Fighting Poverty in Guatamala with Nutrition and Education

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Fighting Poverty in Guatamala with Nutrition and EducationSafe Homes for Children is a non-profit charity dedicated to improving the safety and quality of life for children in their own homes.

We are currently working among the Mayan Indians of Guatemala who are some of the poorest people in the Western Hemisphere. The income of many families is below a dollar a day. Single parent and grandparent headed-families are common in which there is virtually no income. International health groups estimate that between 50% and 70% of these indigenous people survive on less than the minimum nutritional standards. These people cannot meet their own basic needs for survival and qualify under what is considered extreme poverty: They are chronically hungry; they are unable to access health care; they do not have safe drinking water; and are unable to afford education for their children.

Jobs are normally scarce and now worse with the recession. Many men work a small plot of land on a subsistence basis. There is no social safety net for the poor in Guatemala. For most of us in the United States it’s hard to imagine a subsistence existence where you have to grow everything you eat. A bad growing season will mean hunger for you and your children, and it’s surprising how many children live on one meal a day or less - often that meal consists of only a tortilla or two. Poor nutrition is as endemic as the poverty; the two go hand-in-hand.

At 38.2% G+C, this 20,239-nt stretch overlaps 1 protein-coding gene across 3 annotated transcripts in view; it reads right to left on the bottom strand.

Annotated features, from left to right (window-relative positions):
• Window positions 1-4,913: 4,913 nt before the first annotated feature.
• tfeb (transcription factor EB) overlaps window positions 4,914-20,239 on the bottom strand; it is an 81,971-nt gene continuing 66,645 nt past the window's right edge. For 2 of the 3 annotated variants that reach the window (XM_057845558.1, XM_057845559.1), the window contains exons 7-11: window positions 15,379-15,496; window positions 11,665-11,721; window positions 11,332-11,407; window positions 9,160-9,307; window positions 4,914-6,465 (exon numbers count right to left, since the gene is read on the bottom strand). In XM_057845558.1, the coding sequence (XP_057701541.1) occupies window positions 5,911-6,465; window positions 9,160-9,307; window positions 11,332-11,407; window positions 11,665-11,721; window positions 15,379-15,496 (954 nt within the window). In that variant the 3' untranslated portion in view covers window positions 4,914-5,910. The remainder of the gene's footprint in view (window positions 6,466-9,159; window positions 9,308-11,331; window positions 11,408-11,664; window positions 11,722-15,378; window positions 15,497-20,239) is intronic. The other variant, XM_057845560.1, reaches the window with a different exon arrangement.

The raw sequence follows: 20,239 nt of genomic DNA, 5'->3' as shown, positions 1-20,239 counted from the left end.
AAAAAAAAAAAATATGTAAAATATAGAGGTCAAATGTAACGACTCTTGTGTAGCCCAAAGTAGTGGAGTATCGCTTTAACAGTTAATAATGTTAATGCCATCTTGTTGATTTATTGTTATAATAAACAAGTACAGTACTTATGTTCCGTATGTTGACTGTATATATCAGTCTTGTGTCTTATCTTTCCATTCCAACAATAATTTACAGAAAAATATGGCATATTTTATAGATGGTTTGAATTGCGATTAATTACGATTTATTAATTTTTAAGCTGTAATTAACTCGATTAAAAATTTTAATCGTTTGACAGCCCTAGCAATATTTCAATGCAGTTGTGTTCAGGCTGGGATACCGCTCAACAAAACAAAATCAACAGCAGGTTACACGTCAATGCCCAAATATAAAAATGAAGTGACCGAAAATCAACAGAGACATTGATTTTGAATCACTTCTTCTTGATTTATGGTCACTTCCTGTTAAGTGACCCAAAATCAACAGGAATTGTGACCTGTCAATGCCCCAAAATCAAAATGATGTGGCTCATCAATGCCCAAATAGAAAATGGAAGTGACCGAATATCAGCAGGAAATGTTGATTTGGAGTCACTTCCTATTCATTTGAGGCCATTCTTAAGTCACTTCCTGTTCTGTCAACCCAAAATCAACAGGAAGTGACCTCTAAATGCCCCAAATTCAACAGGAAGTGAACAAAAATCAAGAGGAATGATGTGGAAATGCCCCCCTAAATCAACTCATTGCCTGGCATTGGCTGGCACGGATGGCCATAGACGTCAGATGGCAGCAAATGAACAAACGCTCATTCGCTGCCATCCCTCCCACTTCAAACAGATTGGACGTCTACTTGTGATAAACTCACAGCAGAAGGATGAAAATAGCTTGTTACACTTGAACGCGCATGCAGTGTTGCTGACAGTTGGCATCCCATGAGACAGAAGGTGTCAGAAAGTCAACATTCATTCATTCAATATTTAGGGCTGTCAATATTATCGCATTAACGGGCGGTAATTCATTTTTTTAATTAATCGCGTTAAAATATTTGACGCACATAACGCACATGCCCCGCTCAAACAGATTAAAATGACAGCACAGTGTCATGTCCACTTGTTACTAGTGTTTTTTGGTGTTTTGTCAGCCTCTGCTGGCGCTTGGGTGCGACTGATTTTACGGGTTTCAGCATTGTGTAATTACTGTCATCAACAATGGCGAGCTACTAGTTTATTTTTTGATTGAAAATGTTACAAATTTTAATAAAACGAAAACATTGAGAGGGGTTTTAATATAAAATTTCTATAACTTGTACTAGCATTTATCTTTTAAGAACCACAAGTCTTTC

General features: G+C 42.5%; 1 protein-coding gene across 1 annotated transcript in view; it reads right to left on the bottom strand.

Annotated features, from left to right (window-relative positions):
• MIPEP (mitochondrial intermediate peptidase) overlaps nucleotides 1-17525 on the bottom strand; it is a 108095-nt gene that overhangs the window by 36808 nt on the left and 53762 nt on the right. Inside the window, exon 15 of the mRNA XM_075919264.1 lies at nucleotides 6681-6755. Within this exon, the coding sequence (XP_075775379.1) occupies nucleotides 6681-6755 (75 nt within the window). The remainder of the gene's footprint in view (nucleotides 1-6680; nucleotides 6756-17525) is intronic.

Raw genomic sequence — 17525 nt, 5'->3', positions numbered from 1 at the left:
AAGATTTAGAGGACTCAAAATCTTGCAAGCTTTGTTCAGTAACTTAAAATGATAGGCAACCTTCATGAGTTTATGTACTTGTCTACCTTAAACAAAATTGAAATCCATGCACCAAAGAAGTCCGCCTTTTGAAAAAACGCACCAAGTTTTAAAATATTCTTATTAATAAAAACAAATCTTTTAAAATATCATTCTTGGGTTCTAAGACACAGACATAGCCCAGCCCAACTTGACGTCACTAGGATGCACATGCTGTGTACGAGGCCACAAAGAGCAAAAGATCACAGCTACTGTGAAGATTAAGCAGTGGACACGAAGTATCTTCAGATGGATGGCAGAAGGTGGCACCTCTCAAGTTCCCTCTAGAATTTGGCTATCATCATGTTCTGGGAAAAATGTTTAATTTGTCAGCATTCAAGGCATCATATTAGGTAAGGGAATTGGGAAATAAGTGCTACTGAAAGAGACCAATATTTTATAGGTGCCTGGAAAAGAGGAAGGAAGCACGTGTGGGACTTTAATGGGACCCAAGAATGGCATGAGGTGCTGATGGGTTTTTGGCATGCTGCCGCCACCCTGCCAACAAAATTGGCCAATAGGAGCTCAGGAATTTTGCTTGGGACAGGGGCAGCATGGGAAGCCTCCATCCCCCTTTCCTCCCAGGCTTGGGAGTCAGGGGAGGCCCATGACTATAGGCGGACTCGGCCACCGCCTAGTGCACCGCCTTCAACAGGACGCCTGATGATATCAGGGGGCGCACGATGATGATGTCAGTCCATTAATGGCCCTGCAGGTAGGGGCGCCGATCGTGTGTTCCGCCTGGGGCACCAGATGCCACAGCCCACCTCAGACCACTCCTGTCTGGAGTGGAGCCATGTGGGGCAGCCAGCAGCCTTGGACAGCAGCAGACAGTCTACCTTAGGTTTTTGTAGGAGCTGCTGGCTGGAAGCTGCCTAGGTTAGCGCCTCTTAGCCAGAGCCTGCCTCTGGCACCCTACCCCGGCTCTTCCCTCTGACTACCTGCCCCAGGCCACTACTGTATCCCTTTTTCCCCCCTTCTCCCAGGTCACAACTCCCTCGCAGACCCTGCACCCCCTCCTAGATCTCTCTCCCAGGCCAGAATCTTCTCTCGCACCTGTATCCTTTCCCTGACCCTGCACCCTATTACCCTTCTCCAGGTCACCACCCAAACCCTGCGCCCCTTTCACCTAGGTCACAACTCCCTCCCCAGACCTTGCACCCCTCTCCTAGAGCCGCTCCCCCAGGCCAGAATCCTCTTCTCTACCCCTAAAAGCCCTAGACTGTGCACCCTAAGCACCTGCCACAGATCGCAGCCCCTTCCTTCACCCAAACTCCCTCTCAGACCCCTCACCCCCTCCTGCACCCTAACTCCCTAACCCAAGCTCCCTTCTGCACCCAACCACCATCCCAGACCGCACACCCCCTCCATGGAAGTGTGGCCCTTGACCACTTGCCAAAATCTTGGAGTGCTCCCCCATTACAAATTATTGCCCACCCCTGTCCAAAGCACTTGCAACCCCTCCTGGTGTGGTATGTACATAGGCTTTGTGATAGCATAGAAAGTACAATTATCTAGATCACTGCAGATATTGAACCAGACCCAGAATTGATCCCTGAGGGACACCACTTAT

The educational level of the parents in these rural communities averages around one or two years of school. Most adults cannot read or write and many cannot speak Spanish. There are local primary schools in most pueblos and thanks to NGOs imitating pioneers such as Greg Mortenson (author of Three Cups of Tea) and John Wood with Room to Read, there is new construction and improvements to old buildings. But the education crisis in rural Guatemala is more complicated than a need for new buildings and that’s the focus of our programs.

As with most third-world countries, our task is multi-generational. We are initiating developmental programs aimed at improving the opportunities for these at-risk children through an orphan prevention program we can “orphans at home.” While these problems have existed for centuries and will not be alleviated in a year or two, there is a critical need for nutritional and educational intervention during the formative years of these young children. We provide meals, nutritional supplements, education classes, tutoring and student scholarships with the aim of opening doors for this next generation. We would like to move this up-and-coming generation out of the poverty trap and into the middle class.

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